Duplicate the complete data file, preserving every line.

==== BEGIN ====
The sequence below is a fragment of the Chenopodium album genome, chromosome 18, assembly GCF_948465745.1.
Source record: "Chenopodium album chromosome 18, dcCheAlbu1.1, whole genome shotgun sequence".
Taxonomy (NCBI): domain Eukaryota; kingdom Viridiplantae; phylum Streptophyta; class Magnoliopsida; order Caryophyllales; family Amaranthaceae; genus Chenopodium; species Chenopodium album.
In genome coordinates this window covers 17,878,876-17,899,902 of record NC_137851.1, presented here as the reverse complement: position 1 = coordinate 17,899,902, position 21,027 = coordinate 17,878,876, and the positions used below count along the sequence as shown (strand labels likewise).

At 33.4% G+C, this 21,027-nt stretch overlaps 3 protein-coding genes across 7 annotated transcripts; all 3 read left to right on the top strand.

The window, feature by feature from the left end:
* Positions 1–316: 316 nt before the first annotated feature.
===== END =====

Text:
The sequence below is a fragment of the Chenopodium album genome, chromosome 18, assembly GCF_948465745.1.
Source record: "Chenopodium album chromosome 18, dcCheAlbu1.1, whole genome shotgun sequence".
Taxonomy (NCBI): domain Eukaryota; kingdom Viridiplantae; phylum Streptophyta; class Magnoliopsida; order Caryophyllales; family Amaranthaceae; genus Chenopodium; species Chenopodium album.
In genome coordinates this window covers 17,878,876-17,899,902 of record NC_137851.1, presented here as the reverse complement: position 1 = coordinate 17,899,902, position 21,027 = coordinate 17,878,876, and the positions used below count along the sequence as shown (strand labels likewise).

At 33.4% G+C, this 21,027-nt stretch overlaps 3 protein-coding genes across 7 annotated transcripts; all 3 read left to right on the top strand.

The window, feature by feature from the left end:
* Positions 1–316: 316 nt before the first annotated feature.